Political breakdown in America threatens our ability to govern

By Georgie Anne Geyer

Andrews McMeel Syndication


In my youth, our mothers would have compared the problem with American party politics today to the problems of picking a man. Of course, mothers in the 1960s compared everything to the problem of picking a man.

You could, for instance, be reasonably sure that if you chose a working man – say, a big, hearty guy who wore overalls and did some respectable kind of physical work – he would tend to be strong and silent and would not dance the twist with you.

Or you might prefer a man who works in an office. This fellow would leave in the morning dressed neatly in a nondescript suit and tie and return between 6:12 and 6:23 p.m. for dinner at 6:30. You could depend upon him to be, well, dependable.

“What about an intellectual?” you might well ask. To which I would answer, “On the South Side of Chicago, we didn’t have any of those.”

Disenfranchised voters

Now we have a situation where we have a foul-mouthed president who, by all accounts, polls and Encounters of the Third Kind or any other kind, has appealed to the disenfranchised, disenthralled and sometimes deranged cadres of the white working-class men and women across our nation.

Michael Wolff included a revealing story in his booming book “Fire and Fury: Inside the Trump White House” about Trump showing some foreign investors around Atlantic City and the visitors asking what “white trash” were. “They’re people just like me,” Trump responded, “only they’re poor.”

But this leaves out, by those same indicators, about 70 percent of the population, most of whom don’t merely dislike our president, they abhor him. We know this is leading toward a dangerous breakdown in basic coordination and cooperation between Republicans and Democrats, between the White House and the Congress, and between citizen and citizen. It threatens our ability to govern ourselves and to thrive.

But as serious as this situation is becoming, I am more concerned about the responses to Trumpism.

His former supporters among the white working class seem to be struck speechless; if they think they have made a mistake, they must say that. (We all make mistakes, but we are judged by our responses to them.) At the same time, a large group of even the most intelligent Republicans sits around and screams and shouts about how awful the Democrats are, in the end resolving nothing.

In the anti-Trump camp, the response is even more worrisome, because it is they who will probably have to provide an answer to these (at best) wasted years. From my humble observations, these folks simply want to sit around and scream and shout about how awful the Trump presidency is, in the end resolving nothing.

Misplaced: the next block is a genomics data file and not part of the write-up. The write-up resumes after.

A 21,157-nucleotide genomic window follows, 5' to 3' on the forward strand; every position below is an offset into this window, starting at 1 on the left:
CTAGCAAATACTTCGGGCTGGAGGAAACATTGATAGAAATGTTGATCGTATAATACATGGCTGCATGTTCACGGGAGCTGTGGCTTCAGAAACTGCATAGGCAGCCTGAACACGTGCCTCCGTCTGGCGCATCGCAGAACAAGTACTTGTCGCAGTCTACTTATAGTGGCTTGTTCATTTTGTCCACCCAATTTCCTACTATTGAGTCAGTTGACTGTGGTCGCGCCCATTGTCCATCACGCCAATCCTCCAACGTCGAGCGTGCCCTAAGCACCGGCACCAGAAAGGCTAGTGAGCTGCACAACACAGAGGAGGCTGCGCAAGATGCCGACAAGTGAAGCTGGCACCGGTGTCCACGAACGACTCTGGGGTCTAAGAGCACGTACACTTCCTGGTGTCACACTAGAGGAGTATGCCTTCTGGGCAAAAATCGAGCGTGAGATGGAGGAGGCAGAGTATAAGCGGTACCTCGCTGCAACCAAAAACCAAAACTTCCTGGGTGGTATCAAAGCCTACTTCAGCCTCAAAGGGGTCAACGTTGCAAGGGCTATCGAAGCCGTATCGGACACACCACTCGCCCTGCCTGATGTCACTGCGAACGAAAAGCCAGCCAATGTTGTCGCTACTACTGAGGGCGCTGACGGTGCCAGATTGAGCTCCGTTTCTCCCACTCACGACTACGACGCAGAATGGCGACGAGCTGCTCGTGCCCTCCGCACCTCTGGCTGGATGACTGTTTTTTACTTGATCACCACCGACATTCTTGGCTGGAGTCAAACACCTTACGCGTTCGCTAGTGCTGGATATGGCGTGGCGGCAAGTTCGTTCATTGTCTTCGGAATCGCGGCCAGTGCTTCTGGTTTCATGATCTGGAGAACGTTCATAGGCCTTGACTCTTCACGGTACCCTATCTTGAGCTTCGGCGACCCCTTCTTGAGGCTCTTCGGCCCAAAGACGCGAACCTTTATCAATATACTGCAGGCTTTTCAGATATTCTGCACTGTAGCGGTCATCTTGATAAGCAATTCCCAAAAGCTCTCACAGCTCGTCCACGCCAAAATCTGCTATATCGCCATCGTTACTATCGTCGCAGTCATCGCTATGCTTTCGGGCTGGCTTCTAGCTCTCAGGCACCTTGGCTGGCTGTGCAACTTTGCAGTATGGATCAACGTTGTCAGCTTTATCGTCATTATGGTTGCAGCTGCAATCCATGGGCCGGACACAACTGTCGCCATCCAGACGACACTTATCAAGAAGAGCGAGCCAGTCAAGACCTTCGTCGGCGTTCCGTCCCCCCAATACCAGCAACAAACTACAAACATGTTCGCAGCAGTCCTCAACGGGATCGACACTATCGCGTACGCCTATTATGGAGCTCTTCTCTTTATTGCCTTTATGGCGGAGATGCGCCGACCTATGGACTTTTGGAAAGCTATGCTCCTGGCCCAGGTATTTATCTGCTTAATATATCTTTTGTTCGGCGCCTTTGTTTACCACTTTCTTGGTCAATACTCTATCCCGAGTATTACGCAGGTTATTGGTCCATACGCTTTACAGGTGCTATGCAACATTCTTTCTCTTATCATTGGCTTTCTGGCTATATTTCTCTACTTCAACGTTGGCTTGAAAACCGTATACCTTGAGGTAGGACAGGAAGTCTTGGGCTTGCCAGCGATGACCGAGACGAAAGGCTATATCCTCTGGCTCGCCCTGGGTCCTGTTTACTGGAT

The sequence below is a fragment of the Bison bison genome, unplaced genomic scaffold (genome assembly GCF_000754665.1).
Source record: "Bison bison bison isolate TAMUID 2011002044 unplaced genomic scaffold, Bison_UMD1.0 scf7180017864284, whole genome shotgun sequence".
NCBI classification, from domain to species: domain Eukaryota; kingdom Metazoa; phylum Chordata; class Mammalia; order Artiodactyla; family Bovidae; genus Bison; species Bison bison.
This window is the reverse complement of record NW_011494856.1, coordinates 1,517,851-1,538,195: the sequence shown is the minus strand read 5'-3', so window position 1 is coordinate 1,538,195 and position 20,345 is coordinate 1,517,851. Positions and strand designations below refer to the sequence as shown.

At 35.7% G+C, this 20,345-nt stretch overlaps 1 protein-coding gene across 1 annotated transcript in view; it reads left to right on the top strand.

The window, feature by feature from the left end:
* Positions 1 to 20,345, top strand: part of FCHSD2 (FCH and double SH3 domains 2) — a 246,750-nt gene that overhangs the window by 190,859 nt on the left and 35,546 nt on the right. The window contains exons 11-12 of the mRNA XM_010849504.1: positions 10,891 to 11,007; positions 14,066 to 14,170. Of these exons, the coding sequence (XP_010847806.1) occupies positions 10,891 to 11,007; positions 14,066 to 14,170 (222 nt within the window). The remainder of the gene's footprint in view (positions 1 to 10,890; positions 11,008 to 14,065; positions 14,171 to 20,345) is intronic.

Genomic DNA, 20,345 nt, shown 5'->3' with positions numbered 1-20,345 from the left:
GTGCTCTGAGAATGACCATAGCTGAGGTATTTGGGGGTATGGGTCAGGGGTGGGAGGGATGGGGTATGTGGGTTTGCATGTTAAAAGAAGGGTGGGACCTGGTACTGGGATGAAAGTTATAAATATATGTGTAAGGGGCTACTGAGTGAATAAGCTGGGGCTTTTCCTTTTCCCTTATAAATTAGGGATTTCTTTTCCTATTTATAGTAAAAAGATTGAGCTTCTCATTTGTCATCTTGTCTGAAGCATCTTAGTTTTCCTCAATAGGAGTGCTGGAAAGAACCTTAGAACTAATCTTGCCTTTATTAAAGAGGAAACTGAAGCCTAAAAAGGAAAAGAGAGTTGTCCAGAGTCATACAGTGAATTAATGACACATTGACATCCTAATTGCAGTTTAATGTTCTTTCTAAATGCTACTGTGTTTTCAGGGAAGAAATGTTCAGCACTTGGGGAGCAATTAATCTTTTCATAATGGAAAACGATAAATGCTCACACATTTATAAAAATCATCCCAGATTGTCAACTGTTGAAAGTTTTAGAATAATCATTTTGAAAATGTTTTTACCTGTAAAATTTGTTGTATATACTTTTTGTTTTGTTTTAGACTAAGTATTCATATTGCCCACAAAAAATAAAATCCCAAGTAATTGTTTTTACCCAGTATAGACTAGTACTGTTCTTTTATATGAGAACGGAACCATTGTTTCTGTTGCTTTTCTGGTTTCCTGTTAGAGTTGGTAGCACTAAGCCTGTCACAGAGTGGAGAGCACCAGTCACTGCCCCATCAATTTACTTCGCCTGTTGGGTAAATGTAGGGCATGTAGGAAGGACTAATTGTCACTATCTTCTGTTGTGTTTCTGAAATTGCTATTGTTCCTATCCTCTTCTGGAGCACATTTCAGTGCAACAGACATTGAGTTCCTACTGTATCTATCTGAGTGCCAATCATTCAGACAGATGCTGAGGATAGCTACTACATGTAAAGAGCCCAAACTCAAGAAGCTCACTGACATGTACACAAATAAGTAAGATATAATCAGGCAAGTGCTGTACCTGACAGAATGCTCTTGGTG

Homey truths

What to do? Let’s go back to the little homey truths that underlie our mothers’ two-kinds-of-men story of the ‘60s. The best husbands are hard-working and dependable – and they never let their egos overrun their common sense.

First, both parties and all Americans have to start thinking – with dead seriousness – about a leader for the future. Not another reality TV star so we can “amuse ourselves to death,” in the words of the late Columbia University professor Neil Postman. (We’ve already done quite enough of that.) We need candidates who are tough enough to win over the white working class, but intellectual enough to speak sense to the so-called “elites.”

Second, Republican politicians should be deep into analysis as to what has happened to their party. And Democrats, to be successful again, will need to limit such unfortunate strategies as “identity politics,” while co-opting some of the genuinely popular Trump policies, such as comprehensive immigration reform and bringing back corporate monies from overseas.

In the meantime, serious Republicans and Democrats both need to better understand their leader/enthraller/enemy. Recently, we witnessed still another example of how Donald J. Trump truly operates.

What a “surprise” it was – Oh my, weren’t we overjoyed for a moment? – to see the president making nice at a White House meeting with senators and congressmen, including even those baaad Democrats, and promising a reasonable deal on immigration. Many Democrats emerged unable to believe it.

‘DACA is dead’

But they shouldn’t have been so surprised. Within days, Trump showed his hand – again. He let fly with his “s---hole” remark, and next, he flatly announced that “DACA is dead,” which meant the wondrous immigration deal was dead, which was the point of all the dramatics in the first place.

It was another example of Trump’s tried-and-true pattern of how he plays us. First he sets us up with hope, then he takes it all back with his innate vulgarity, which he knows will rile the Democrats and take attention away from everything else. And finally, appearing to be hurt himself, he takes it all back. Then it’s on to the next game!

For those who are interested, at the moment I can see only two really good candidates for saving America: Joe Biden and Mitt Romney. Time to start thinking.

Georgie Anne Geyer has been a foreign correspondent and commentator on international affairs for more than 40 years.

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